Tuesday, February 5, 2008

AZ: Vivid Visualiza

AZ speaks candidly about Nas questions, says he's better with time, and breaks down bars from his new album, Undeniable.

His multisyllabic style has influenced even legendary emcees (see: Eminem’s onetime AZ-esque flow on 1996’s “Infinite”), and his cocksure cool delivery and demeanor may have arguably been more influential to the New York Hip Hop scene over the past dozen or so years than the swagger of any of his rotten apple rap peers. There’s no need to debate his worth, what AZ has brought to the game is simply undeniable.
While he might not have ever been able to enjoy the commercial success of Biggie and Jay-Z, the fellow Brooklynites he sat at the table with in ’95 as a respected equal in Jay’s “Dead Presidents” video, he is deserved of the same respect.
Unfortunately, rap fans read Soundscan, and the perception they form from it of who’s hot and who’s not becomes the reality artists must reside in. And although his debut single, 1995’s “Sugar Hill” went gold, the classic album it was featured on, Doe Or Die, inexplicably failed to net a plaque, and therefore the light shining on AZ’s commercial career grew dimmer with each subsequent release. While his next three solo efforts (1998’s Pieces of a Man, 2001’s 9 Lives, and 2002’s Aziatic) all came close to going gold, save for 1997’s group effort with Nas, Foxy Brown and Nature, The Firm: The Album, AZ has essentially remained off of mainstream rap’s radar for a decade.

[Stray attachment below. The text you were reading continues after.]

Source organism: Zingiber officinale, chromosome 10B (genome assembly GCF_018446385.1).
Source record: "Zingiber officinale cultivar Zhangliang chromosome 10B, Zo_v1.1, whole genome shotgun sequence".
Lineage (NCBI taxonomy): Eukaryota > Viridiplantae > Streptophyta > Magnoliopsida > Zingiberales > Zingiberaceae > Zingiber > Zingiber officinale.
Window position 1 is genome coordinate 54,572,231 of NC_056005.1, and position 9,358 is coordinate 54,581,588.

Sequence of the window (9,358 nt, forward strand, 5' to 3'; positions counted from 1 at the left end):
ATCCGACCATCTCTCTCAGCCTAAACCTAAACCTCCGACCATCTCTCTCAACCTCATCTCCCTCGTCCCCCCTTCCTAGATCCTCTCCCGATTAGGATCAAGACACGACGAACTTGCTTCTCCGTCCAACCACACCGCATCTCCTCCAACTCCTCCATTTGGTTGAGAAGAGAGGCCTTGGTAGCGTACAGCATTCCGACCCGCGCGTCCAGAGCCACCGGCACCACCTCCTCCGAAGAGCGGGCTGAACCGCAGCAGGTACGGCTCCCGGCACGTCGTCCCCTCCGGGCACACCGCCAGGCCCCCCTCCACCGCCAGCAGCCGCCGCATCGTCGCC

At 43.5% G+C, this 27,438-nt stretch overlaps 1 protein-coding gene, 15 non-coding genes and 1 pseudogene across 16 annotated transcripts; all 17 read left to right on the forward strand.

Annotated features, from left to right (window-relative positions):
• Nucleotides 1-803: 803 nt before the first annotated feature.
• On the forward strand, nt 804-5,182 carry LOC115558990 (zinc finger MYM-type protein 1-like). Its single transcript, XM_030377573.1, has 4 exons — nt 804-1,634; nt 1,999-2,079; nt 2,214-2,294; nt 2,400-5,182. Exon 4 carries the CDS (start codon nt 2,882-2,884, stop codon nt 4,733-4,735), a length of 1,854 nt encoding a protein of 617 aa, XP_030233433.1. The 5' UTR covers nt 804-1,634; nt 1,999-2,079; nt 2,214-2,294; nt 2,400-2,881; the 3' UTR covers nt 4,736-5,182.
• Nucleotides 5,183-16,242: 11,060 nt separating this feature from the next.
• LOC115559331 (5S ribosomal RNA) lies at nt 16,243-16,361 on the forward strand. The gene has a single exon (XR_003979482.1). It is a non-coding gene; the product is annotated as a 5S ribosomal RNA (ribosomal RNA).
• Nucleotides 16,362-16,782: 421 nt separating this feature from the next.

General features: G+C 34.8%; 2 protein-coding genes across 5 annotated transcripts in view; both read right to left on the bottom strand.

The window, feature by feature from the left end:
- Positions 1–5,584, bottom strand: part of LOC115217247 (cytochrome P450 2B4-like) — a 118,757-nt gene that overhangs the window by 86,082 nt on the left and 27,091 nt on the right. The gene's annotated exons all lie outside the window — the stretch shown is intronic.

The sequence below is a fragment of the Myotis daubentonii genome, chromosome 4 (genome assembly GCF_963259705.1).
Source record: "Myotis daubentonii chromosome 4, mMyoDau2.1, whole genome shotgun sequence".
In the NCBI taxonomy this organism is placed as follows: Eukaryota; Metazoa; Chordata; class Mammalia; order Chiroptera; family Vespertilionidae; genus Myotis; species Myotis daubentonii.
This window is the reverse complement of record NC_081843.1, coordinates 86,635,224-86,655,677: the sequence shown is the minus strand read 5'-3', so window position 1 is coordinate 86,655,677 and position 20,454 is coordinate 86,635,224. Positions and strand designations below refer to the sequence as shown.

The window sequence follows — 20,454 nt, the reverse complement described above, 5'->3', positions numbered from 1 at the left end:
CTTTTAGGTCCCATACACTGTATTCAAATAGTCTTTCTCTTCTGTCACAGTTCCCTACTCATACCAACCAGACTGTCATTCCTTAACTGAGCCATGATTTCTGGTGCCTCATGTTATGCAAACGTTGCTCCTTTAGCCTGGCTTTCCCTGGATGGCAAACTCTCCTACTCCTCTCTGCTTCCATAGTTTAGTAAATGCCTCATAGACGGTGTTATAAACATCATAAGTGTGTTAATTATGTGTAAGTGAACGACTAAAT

Thankfully, for fans of one “Rather Unique” emcee, AZ hasn’t given up and called it quits simply because he never attained the same chart positions of B.I.G. or Jay, or even Nas, the man who introduced AZ The Visualiza to the masses on 1994’s classic collabo, “Life’s A Bitch.” Instead, Anthony Cruz has soldiered on, destined to leave a lasting legacy of great music behind. A legacy he will continue adding onto in March with the release of his seventh solo effort, Undeniable [click here to listen to album sampler]. And in a surprisingly candid conversation with HipHopDX, AZ explains why he must establish his own musical legacy without the assistance of his onetime partner-in-rhyme, how he may have some competition on the mic emerging in his own family, and most importantly why he’ll never, never, never, stop giving us that “Uncut Raw.”


[Source: HipHopDX.com > Features - Posted by FreeAutoBlogger]